Simple Ways Trade Suppliers Can Improve Securities
When bad news is received by the credit department that one of its customers has gone into insolvency administration, the prospects for unsecured creditors against that company are often poor.
Statistics from ASIC reveal that in the 2018 financial year that 92% of administrations had no dividend to unsecured creditors at all and that only 3.2% of administrations had dividends over 10 cents in the dollar. Of course, that dividend in most cases does not get paid for many months, if not years after the debt became owing. This leaves the supplier who has supplied their goods on credit in good faith high and dry, usually waiting for its unpaid debt for a substantial period of time.
However, there are steps that can be taken by a supplier to improve its security position so that in the event of a customer’s insolvency the supplier is not solely relying on liquidator’s dividends. Well drafted terms and properly registered securities will increase the chances of a recovery of unpaid debt over a liquidator’s dividend for unsecured creditors.
Overleaf is a summary of the various types of securities including what is needed to obtain them and commonly associated problems.
In this article we summarise the various securities and rights that can be obtained by a creditor which include:
- - Taking a security over the debtor assets of the customer;
- - Putting provisions in the terms of trade which provide that ownership of unpaid goods remain with the vendor (‘retention of title’);
- - Taking a personal guarantee from the directors;
- - Taking security over the directors assets to support the guarantee;
- - Taking out an insurance policy to cover unpaid debt owing by a customer in the event of it going into insolvency administration.
Future articles will go into detail on each of the securities.
- Taking Security over Debtor Assets
A trade creditor is able to take a security interest over all the assets and undertakings of a customer to secure any debt owing. In fact a trade creditor can obtain all the rights a bank would have over the customer with well drafted clauses in the credit application.
In order to obtain security, it is as simple as ensuring that the terms of trade between the supplier and the customer contain relevant clauses that provide for the security.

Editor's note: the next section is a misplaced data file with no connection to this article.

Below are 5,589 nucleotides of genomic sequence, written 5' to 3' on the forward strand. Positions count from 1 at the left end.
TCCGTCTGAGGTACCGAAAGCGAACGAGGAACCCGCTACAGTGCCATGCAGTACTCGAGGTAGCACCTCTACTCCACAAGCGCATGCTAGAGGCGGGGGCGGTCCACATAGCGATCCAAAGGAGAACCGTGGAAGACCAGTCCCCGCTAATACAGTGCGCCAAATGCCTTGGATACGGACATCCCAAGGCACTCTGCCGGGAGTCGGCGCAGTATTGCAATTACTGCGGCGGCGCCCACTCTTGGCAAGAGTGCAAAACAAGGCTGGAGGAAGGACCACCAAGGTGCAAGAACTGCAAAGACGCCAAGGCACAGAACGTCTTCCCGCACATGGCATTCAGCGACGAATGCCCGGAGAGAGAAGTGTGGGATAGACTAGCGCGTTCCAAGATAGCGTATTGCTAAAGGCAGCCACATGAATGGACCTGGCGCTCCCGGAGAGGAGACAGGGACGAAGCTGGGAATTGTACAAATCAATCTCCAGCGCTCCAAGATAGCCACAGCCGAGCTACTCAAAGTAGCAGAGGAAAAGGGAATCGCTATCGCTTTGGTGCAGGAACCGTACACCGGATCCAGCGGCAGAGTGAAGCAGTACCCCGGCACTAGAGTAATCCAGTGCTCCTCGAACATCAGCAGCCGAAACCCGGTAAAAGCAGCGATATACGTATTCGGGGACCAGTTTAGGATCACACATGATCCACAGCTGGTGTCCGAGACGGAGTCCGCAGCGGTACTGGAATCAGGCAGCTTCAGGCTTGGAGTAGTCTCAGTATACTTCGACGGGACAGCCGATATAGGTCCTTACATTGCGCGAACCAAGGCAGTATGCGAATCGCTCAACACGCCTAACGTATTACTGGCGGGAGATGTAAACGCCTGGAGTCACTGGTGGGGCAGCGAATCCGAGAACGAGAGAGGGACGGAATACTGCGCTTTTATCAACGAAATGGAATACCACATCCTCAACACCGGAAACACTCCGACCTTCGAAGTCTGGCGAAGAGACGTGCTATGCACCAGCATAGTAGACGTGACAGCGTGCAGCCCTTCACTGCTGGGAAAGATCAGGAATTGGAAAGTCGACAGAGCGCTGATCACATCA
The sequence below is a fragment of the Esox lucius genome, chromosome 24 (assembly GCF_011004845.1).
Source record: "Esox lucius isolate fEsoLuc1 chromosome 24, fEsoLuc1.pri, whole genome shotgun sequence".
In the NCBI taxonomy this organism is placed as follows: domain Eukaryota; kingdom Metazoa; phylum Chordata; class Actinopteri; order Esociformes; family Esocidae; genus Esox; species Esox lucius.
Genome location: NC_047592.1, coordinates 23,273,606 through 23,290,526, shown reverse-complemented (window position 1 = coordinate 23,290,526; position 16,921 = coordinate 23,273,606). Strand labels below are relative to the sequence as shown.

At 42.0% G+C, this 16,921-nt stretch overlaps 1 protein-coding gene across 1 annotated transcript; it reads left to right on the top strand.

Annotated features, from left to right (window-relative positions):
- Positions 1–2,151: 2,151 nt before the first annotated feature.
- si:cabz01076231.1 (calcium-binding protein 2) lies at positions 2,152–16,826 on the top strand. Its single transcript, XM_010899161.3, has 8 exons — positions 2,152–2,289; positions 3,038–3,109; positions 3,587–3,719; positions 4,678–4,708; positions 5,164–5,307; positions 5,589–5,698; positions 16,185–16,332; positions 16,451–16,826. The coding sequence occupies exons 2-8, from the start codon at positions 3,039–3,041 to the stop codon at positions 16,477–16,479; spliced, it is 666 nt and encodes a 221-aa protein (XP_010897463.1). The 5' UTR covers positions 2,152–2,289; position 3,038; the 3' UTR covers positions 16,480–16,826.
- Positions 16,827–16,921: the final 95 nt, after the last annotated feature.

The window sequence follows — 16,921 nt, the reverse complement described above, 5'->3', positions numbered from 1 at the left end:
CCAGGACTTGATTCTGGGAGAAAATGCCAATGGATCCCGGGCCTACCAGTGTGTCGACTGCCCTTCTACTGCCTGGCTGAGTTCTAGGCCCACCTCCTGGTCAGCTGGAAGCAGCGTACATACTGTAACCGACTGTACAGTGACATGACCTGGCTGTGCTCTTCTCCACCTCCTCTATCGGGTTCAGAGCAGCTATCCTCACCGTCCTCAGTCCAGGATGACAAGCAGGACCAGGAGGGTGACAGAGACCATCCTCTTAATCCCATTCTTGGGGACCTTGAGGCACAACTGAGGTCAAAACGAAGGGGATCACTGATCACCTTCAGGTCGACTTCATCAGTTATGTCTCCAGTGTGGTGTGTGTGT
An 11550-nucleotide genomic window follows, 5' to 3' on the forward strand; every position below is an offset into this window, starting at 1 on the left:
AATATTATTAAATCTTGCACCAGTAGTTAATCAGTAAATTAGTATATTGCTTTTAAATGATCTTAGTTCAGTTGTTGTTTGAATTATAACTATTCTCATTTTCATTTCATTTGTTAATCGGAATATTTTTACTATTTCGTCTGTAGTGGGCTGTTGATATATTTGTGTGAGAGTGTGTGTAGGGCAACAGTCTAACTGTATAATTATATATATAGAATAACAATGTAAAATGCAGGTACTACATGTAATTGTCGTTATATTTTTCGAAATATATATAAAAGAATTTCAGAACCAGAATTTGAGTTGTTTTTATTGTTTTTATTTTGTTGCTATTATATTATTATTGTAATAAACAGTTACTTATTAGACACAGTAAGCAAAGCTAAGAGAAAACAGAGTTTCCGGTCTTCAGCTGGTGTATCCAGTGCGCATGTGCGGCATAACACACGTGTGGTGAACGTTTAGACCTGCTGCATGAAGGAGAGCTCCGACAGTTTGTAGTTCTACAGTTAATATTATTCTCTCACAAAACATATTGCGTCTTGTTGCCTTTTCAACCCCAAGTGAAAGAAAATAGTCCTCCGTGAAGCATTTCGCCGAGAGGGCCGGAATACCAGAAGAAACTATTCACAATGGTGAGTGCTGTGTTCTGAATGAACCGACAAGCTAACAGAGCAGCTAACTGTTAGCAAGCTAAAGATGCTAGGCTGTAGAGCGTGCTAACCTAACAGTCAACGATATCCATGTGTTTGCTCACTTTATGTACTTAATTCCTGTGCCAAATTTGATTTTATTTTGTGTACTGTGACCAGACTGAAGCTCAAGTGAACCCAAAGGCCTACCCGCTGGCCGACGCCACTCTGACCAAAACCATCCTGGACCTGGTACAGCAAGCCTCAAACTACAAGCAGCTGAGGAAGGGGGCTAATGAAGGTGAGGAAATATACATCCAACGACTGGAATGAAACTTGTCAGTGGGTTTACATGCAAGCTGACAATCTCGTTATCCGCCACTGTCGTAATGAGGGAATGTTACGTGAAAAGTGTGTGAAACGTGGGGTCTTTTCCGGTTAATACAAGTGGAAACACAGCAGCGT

A sample clause could be:
‘In consideration of the supplier supplying goods on credit terms to the customer, the customer agrees to provide the supplier with a charge over all of its assets both real and personal to secure payment of the debt’.
In order to make this clause enforceable in the event of external administration of the customer it is necessary that the interest was registered on the Personal Property Security Register.
The addition of this simple clause and the registration itself puts the supplier in a much better position than a supplier who did not have such a clause.
The supplier’s security interest over assets of the customer would be subject to any earlier security interests over the same asset and also possibly behind any unpaid supplier for particular assets.
Retention of Title security interest
A standard provision contained in suppliers of goods term of trade is a ‘retention of title’ clause. Creditors with this clause are generally in a significantly better position than creditors with only unsecured claims as they stand the chance of getting their unpaid stock back to reduce exposure.
In the event of the insolvency administration of their customer, creditors with the benefit of this clause in their terms of trade can:
1) seek repossession of unpaid goods from the insolvency administrator;
2) seek payment of the realisation proceeds of the goods if sold by the insolvency practitioner.
Unsecured creditors without the retention of title clause are unable to have their unpaid stock returned.
In order to enforce retention of title clauses against insolvency practitioners it is crucial that the security interest be registered on the Personal Property Securities Register as a ‘purchase money security interest’. If it is not properly registered then the unpaid goods will become part of the insolvent estate to be shared by all creditors.
A ‘retention of title’ security interest is available to all suppliers of goods and is easily implemented through a clause in the terms of trade. Having such a clause may even allow a supplier to defend liquidator’s unfair preference claims in the event the supplier receives payment of its debt in the period prior to the customer’s liquidation.
One of the best methods to ensure that a creditor is at the top of the queue for repayment is to obtain personal guarantees from the directors. A director having signed a personal guarantee is personally liable for payment of monies owing by the customer.
Often customers faced with financial difficulties take steps to repay debts owing to those creditors with personal guarantees in priority in order to preserve the guarantor’s personal estate.
It is best practice for the personal guarantee to be provided in writing and signed at the opening of the account stage but of course this can be obtained at any stage. There is no need to register the interest of a personal guarantee on any register.
Some well drafted guarantees also provide that the guarantor grants the supplier security over the guarantor’s personal estate. This clause puts the supplier in a significant advantage over creditors without the benefit of a guarantee or security. For example a creditor with security can lodge a caveat over any real property owned by the guarantor.
Trade credit insurance policy
What should also be considered by credit managers is a trade credit insurance policy to insure against the insolvency of the buyer. While purchasing this policy requires an initial outlay, it will lead to a quick recovery of the insured portion of the unpaid debt.
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